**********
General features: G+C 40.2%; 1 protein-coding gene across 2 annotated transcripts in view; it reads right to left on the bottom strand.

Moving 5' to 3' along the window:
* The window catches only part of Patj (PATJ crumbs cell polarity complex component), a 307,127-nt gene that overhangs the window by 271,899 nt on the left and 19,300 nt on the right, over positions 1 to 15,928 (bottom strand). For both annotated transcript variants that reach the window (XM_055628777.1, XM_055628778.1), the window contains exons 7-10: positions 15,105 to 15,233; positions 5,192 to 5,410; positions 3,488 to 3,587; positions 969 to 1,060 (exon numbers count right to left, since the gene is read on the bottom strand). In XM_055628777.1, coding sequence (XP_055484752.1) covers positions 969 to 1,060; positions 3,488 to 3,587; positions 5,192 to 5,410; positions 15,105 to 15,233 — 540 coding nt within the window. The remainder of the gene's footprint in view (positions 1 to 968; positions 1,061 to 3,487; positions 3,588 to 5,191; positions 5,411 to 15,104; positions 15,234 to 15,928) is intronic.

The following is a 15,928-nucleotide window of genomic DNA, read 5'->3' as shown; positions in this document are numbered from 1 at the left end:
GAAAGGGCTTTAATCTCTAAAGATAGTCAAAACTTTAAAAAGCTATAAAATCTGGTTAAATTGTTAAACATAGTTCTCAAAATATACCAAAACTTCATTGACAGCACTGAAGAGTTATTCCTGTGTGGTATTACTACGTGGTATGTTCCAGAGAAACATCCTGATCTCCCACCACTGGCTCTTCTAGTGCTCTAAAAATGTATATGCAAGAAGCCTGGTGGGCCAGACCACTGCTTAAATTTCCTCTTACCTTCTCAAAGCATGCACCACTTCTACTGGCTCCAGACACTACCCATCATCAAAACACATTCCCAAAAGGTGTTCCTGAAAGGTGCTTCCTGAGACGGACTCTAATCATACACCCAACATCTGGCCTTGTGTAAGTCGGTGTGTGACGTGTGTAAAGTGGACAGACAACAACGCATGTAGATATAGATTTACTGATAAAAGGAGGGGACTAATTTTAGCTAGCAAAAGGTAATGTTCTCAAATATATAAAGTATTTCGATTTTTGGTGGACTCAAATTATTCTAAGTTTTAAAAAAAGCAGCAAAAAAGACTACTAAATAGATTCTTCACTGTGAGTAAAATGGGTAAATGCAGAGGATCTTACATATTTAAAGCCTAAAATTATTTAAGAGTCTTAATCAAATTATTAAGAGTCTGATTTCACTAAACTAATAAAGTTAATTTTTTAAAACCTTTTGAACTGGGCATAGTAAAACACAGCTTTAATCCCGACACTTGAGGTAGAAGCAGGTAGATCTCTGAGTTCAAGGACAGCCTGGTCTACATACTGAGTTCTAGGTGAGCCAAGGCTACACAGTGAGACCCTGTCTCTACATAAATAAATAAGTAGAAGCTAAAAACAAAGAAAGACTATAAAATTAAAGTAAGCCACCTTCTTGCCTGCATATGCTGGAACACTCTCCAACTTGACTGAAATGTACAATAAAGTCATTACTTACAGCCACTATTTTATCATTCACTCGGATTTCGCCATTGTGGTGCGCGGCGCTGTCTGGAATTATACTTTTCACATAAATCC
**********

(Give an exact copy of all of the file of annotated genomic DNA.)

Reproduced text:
General features: G+C 40.2%; 1 protein-coding gene across 2 annotated transcripts in view; it reads right to left on the bottom strand.

Moving 5' to 3' along the window:
* The window catches only part of Patj (PATJ crumbs cell polarity complex component), a 307,127-nt gene that overhangs the window by 271,899 nt on the left and 19,300 nt on the right, over positions 1 to 15,928 (bottom strand). For both annotated transcript variants that reach the window (XM_055628777.1, XM_055628778.1), the window contains exons 7-10: positions 15,105 to 15,233; positions 5,192 to 5,410; positions 3,488 to 3,587; positions 969 to 1,060 (exon numbers count right to left, since the gene is read on the bottom strand). In XM_055628777.1, coding sequence (XP_055484752.1) covers positions 969 to 1,060; positions 3,488 to 3,587; positions 5,192 to 5,410; positions 15,105 to 15,233 — 540 coding nt within the window. The remainder of the gene's footprint in view (positions 1 to 968; positions 1,061 to 3,487; positions 3,588 to 5,191; positions 5,411 to 15,104; positions 15,234 to 15,928) is intronic.

The following is a 15,928-nucleotide window of genomic DNA, read 5'->3' as shown; positions in this document are numbered from 1 at the left end:
GAAAGGGCTTTAATCTCTAAAGATAGTCAAAACTTTAAAAAGCTATAAAATCTGGTTAAATTGTTAAACATAGTTCTCAAAATATACCAAAACTTCATTGACAGCACTGAAGAGTTATTCCTGTGTGGTATTACTACGTGGTATGTTCCAGAGAAACATCCTGATCTCCCACCACTGGCTCTTCTAGTGCTCTAAAAATGTATATGCAAGAAGCCTGGTGGGCCAGACCACTGCTTAAATTTCCTCTTACCTTCTCAAAGCATGCACCACTTCTACTGGCTCCAGACACTACCCATCATCAAAACACATTCCCAAAAGGTGTTCCTGAAAGGTGCTTCCTGAGACGGACTCTAATCATACACCCAACATCTGGCCTTGTGTAAGTCGGTGTGTGACGTGTGTAAAGTGGACAGACAACAACGCATGTAGATATAGATTTACTGATAAAAGGAGGGGACTAATTTTAGCTAGCAAAAGGTAATGTTCTCAAATATATAAAGTATTTCGATTTTTGGTGGACTCAAATTATTCTAAGTTTTAAAAAAAGCAGCAAAAAAGACTACTAAATAGATTCTTCACTGTGAGTAAAATGGGTAAATGCAGAGGATCTTACATATTTAAAGCCTAAAATTATTTAAGAGTCTTAATCAAATTATTAAGAGTCTGATTTCACTAAACTAATAAAGTTAATTTTTTAAAACCTTTTGAACTGGGCATAGTAAAACACAGCTTTAATCCCGACACTTGAGGTAGAAGCAGGTAGATCTCTGAGTTCAAGGACAGCCTGGTCTACATACTGAGTTCTAGGTGAGCCAAGGCTACACAGTGAGACCCTGTCTCTACATAAATAAATAAGTAGAAGCTAAAAACAAAGAAAGACTATAAAATTAAAGTAAGCCACCTTCTTGCCTGCATATGCTGGAACACTCTCCAACTTGACTGAAATGTACAATAAAGTCATTACTTACAGCCACTATTTTATCATTCACTCGGATTTCGCCATTGTGGTGCGCGGCGCTGTCTGGAATTATACTTTTCACATAAATCC